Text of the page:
BREAKING DOWN THE BAYESIAN METHOD
A note on the report’s somewhat unusual methodology. WSO compiles data and ranks firms by percentile using Bayesian probability, so each chart — with a few exceptions, such as actual compensation figures and average weekly hours worked — shows the same series of 30 percentages in descending order. For example, BCG ranked third in Overall Employee Satisfaction at 95.8%, while Bain & Co. ranked third in Career Advancement Opportunities at an identical 95.8%. How is this possible? As Curtis explains, percentiles simply show where a company ranks out of a certain number of companies — in this case, 71. When WSO asks an employee a certain question, consulting firms get different scores based on the responses, Curtis says, but that doesn’t change the total number of firms involved in the dataset.
The reason the percentiles are exactly the same in the example above is because for that specific metric, they were both ranked No. 3 out of 71 total firms — in this case the percentile formula is (71 – 3)/71. Another way to look at it: The average score of metric 1, Overall Employee Satisfaction, is 3.6 stars. If a company gets one 5-star review on that metric, “we don’t want to rank that ahead of a company with 10 reviews and an average ranking of 4.9 stars,” Curtis says.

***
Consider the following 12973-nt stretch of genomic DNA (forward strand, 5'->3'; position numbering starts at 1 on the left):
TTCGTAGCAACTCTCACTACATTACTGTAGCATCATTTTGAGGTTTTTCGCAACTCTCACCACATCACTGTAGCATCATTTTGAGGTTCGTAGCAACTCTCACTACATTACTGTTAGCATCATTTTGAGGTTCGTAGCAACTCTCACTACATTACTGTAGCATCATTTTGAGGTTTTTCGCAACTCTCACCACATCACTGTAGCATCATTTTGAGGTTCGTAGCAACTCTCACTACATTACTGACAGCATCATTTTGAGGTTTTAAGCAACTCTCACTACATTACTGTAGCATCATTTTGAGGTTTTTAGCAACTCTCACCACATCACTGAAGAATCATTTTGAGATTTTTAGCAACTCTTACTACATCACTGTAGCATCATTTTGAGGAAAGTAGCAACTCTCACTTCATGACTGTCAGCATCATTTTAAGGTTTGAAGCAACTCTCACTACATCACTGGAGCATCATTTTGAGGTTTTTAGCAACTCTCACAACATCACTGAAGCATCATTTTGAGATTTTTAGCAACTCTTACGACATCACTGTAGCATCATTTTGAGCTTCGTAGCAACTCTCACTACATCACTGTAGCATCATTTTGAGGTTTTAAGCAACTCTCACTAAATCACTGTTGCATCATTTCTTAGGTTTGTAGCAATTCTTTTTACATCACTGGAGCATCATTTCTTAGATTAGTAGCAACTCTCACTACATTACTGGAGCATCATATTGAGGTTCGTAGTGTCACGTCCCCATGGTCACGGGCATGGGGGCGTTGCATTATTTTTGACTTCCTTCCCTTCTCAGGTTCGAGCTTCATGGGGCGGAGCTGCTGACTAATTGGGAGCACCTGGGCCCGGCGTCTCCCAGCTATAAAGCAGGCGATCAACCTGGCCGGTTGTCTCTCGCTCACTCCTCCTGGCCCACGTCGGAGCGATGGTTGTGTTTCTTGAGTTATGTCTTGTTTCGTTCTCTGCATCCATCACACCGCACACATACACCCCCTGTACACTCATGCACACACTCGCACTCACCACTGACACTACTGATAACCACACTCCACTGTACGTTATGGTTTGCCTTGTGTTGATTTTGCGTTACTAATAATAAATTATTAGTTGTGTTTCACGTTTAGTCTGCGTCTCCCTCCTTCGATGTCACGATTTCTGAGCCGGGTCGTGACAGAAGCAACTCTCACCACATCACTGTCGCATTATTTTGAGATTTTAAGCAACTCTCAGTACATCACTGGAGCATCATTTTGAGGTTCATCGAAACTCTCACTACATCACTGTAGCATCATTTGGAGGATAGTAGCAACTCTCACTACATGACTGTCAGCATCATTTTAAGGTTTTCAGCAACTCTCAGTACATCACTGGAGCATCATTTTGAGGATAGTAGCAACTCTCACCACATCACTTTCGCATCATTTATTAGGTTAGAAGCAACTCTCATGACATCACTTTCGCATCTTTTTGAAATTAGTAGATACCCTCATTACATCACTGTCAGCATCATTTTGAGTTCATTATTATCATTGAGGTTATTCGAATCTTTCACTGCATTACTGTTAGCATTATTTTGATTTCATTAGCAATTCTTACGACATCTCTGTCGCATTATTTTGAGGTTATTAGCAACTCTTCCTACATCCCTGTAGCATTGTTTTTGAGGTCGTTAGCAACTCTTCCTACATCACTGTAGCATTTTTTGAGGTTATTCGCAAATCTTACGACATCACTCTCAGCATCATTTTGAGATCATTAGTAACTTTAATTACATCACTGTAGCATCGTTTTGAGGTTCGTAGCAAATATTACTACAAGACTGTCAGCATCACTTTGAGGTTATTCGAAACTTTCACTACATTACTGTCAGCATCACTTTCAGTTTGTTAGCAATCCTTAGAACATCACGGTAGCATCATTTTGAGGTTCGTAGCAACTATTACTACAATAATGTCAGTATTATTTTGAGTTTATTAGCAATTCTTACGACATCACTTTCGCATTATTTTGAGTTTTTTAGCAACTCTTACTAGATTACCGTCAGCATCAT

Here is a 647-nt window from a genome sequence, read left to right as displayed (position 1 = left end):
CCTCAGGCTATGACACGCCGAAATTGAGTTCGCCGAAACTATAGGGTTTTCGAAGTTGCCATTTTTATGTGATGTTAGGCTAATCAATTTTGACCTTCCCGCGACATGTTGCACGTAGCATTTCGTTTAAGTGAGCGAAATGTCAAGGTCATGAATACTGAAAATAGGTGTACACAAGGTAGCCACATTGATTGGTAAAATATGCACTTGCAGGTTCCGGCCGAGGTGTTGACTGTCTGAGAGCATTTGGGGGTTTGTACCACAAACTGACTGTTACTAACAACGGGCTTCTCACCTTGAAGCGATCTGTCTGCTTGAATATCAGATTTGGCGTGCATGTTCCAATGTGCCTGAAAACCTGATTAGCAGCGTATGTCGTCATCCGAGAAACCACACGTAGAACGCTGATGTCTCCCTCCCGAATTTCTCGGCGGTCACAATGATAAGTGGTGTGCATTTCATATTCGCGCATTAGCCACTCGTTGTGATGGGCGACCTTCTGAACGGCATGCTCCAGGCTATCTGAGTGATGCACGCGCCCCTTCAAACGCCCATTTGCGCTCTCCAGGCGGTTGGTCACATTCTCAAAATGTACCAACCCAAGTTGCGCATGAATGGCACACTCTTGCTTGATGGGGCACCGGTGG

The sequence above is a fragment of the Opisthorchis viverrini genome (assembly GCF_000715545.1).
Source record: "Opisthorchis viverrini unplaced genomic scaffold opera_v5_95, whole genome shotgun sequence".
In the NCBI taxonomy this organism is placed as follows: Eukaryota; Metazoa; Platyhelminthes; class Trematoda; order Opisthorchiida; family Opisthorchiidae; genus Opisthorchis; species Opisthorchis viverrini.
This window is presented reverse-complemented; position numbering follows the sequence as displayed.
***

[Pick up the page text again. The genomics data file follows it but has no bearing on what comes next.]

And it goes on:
Why do it this way? “The Bayesian stuff,” he says, “is just a way to deal with companies where there are only a few observations. So, what Bayesian stats allows you to do is pull the companies with less reviews closer to the average of the entire group, so that as more votes come in they are pulled more toward their actual average and away from group average. (This gives you) higher confidence that the score is a true reflection versus just one or two votes (and) prevents companies with only a few great or bad reviews from ranking above or below companies with many great or bad reviews.”